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Old June 30, 2014, 01:29 PM
Ryan Straker 1995 Ryan Straker 1995 is offline
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Smile Help with present tense construction?

Hi everyone,

I'm just writing this post because I'm stuck with a particular construction I have found in my grammar guide.

I'm going over the present tense, and one of the uses of it, as I'm sure you'll all know, is to convey an action that began in the past and continues in the present. This I understand.

The author of the grammar then went on to give three constructions of how to do this:

1. Hace + expression of time + que + conjugated verb

2. Conjugated verb + hace + expression of time

3. Conjugated verb + desde hace + expression

Generally, I understand this, and can competently use all three constructions effectively.

However, I was talking to a native speaker the other day, and I used the first construction, and she said that it was completely wrong, and that the third construction was better. Why is this? Is my grammar guide wrong or are the three constructions used in differing geographic/contextual settings? Is it merely a case of one being predominant in South America and another being prominent in Spain?

Thanks

Last edited by Ryan Straker 1995; July 01, 2014 at 07:14 AM.
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  #2  
Old June 30, 2014, 02:58 PM
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Rusty Rusty is offline
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Both the first and the third time constructs are perfectly valid the world over. The conjugated verb doesn't necessarily have to be in the present tense, but at your stage in the text, that is what you're focused on.

What you might have done is use phrasing that wasn't expected by your listener.

If you could remember what you said, and provide the context, we can help you figure out if your listener's complaint was warranted.
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Old July 01, 2014, 07:10 AM
Ryan Straker 1995 Ryan Straker 1995 is offline
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I was telling her that I have been studying Spanish for a week, using the first construction: Hace una semana que estudio español.
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Old July 01, 2014, 07:47 AM
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It's correct. Another idiomatic expression is: llevo una semana estudiando español.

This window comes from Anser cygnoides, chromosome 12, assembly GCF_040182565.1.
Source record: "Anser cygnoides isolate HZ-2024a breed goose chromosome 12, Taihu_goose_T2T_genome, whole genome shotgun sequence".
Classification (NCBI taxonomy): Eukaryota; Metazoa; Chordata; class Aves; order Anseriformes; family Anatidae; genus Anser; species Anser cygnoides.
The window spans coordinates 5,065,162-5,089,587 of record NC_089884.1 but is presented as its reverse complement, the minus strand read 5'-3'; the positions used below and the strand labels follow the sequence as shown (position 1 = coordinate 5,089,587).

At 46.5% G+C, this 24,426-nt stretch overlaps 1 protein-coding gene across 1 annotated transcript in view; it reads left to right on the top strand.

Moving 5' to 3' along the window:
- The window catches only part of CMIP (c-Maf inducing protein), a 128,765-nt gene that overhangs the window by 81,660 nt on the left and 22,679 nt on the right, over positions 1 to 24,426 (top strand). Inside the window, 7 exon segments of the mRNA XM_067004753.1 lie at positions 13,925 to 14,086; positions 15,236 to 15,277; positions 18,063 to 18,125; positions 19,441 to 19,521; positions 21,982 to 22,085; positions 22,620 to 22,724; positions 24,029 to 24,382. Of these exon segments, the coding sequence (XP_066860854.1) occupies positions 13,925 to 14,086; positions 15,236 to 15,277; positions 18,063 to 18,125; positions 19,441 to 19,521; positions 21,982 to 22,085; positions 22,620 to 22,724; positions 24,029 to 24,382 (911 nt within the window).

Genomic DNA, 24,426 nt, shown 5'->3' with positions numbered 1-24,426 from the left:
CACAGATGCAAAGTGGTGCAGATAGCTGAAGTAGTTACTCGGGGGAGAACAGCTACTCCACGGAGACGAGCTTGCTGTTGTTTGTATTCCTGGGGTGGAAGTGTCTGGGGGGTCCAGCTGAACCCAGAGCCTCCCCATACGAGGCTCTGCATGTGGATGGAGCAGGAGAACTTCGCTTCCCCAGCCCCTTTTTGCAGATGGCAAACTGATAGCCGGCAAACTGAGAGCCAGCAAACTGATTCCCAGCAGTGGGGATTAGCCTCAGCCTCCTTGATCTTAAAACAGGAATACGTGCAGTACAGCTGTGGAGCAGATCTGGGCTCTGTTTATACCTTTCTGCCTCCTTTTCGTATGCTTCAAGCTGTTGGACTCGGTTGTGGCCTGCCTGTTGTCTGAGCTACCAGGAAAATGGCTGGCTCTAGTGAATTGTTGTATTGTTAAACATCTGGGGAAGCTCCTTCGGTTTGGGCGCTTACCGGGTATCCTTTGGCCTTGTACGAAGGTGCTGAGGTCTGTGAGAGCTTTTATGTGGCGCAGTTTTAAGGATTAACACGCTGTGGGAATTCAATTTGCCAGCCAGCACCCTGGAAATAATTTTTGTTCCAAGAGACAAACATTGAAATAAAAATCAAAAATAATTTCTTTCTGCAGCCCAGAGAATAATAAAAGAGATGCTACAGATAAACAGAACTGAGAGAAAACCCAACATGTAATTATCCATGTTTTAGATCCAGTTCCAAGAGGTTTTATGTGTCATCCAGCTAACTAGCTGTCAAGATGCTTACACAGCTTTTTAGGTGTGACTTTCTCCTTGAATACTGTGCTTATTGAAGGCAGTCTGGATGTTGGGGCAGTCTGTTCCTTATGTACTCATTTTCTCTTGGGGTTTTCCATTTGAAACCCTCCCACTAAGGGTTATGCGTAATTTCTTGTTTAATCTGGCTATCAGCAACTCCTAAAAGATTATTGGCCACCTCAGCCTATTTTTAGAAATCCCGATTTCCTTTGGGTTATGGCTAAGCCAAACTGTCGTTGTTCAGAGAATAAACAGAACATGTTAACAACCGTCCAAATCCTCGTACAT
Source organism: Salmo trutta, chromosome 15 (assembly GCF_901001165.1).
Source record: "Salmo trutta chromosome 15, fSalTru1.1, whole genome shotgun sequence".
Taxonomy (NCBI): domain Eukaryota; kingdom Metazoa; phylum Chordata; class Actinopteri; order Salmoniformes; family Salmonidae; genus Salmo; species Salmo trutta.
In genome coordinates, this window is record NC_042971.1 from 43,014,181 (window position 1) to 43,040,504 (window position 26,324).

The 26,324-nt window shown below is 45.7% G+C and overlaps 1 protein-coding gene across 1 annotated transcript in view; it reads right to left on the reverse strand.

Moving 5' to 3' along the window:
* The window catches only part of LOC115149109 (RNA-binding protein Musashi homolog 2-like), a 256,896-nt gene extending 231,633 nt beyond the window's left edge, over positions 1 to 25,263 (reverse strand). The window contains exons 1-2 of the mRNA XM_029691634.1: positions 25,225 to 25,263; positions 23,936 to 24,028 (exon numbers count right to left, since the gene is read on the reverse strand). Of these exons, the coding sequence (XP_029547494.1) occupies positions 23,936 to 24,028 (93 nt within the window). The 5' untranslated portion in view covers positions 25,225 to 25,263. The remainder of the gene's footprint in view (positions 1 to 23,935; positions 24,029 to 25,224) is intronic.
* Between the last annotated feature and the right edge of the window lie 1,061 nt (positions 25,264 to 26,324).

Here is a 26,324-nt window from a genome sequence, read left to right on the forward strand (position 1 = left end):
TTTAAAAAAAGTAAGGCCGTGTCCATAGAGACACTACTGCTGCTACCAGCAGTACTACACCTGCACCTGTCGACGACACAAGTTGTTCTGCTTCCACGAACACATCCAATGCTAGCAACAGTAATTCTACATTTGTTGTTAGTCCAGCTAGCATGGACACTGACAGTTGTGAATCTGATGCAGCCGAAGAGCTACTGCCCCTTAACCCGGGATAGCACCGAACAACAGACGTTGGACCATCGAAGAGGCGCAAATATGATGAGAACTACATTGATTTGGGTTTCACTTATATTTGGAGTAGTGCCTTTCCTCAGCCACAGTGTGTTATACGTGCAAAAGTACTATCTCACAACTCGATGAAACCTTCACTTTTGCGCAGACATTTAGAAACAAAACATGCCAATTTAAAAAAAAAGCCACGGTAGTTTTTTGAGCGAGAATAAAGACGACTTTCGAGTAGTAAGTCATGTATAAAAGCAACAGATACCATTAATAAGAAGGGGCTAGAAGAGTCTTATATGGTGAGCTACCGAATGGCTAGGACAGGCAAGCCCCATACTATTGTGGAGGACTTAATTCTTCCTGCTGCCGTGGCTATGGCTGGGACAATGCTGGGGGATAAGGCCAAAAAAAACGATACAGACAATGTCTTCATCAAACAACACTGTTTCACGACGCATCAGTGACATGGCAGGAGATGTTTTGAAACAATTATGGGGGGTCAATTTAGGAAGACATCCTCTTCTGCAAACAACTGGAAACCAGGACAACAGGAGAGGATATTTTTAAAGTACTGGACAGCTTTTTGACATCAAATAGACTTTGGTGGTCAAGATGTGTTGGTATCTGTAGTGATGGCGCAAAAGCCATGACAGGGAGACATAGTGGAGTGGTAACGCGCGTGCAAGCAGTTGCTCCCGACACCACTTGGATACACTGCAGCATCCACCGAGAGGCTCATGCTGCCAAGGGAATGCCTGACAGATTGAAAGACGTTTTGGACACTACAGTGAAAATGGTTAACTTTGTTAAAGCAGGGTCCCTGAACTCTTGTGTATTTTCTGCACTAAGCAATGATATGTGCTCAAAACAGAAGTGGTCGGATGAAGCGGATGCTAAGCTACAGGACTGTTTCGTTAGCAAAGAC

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Old July 01, 2014, 08:02 AM
Ryan Straker 1995 Ryan Straker 1995 is offline
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Thank you. I can't think of why she would have told me it was wrong. Maybe because the first is used only in Latin American Spanish, and she was from Spain?
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Old July 01, 2014, 08:57 AM
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Julvenzor Julvenzor is offline
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I don't think so. Maybe, she simply doesn't understand you. Sometimes, the problem is the pronunciation. In general, it is not difficult to English speakers, but a strong accent does can play tricks.

A pleasure.
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Old July 01, 2014, 12:38 PM
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For the moment your focus is on using these three constructions to describe the duration of some action or state that began in the past and continues to the present. As Julvenzor and Rusty have indicated:

Hace una semana que estudio español. =
Estudio español hace una semana. =
Estudio español desde hace una semana. =
I have been studying Spanish for a week.

Just as your book states.

However, the first two of these constructions can also be used to describe when some action occurred and completed in the past, measured as the time span since the event occurred or completed to the present.

Hace una semana que estudié español. =
Estudié español hace una semana. =
I studied Spanish a week ago.

The third construction doesn't allow "estudié español" as the conjugated verb phrase: it can't be used to say how long ago something happened, it can be used only to say how long ago something started.

No estudio español desde hace una semana. = I haven't studied Spanish for a week.
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